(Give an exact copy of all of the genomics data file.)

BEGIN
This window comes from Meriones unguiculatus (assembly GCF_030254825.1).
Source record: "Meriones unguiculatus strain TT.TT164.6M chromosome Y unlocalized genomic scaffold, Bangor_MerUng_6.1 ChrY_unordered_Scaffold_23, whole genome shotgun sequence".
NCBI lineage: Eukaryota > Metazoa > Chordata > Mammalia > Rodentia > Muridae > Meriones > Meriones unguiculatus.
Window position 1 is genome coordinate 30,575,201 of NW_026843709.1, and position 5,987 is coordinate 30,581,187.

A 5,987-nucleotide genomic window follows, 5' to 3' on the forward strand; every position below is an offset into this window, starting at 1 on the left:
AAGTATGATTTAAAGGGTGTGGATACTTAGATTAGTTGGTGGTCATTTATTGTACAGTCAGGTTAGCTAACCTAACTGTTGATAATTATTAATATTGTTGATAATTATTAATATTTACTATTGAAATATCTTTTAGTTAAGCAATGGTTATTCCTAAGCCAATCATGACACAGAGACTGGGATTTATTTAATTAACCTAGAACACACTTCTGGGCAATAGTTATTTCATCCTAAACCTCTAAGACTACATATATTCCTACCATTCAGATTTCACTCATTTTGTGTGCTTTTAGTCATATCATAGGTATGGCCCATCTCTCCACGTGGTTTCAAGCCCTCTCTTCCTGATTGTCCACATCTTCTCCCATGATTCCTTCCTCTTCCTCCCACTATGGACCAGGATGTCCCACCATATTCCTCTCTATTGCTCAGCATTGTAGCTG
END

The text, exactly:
This window comes from Meriones unguiculatus (assembly GCF_030254825.1).
Source record: "Meriones unguiculatus strain TT.TT164.6M chromosome Y unlocalized genomic scaffold, Bangor_MerUng_6.1 ChrY_unordered_Scaffold_23, whole genome shotgun sequence".
NCBI lineage: Eukaryota > Metazoa > Chordata > Mammalia > Rodentia > Muridae > Meriones > Meriones unguiculatus.
Window position 1 is genome coordinate 30,575,201 of NW_026843709.1, and position 5,987 is coordinate 30,581,187.

A 5,987-nucleotide genomic window follows, 5' to 3' on the forward strand; every position below is an offset into this window, starting at 1 on the left:
AAGTATGATTTAAAGGGTGTGGATACTTAGATTAGTTGGTGGTCATTTATTGTACAGTCAGGTTAGCTAACCTAACTGTTGATAATTATTAATATTGTTGATAATTATTAATATTTACTATTGAAATATCTTTTAGTTAAGCAATGGTTATTCCTAAGCCAATCATGACACAGAGACTGGGATTTATTTAATTAACCTAGAACACACTTCTGGGCAATAGTTATTTCATCCTAAACCTCTAAGACTACATATATTCCTACCATTCAGATTTCACTCATTTTGTGTGCTTTTAGTCATATCATAGGTATGGCCCATCTCTCCACGTGGTTTCAAGCCCTCTCTTCCTGATTGTCCACATCTTCTCCCATGATTCCTTCCTCTTCCTCCCACTATGGACCAGGATGTCCCACCATATTCCTCTCTATTGCTCAGCATTGTAGCTG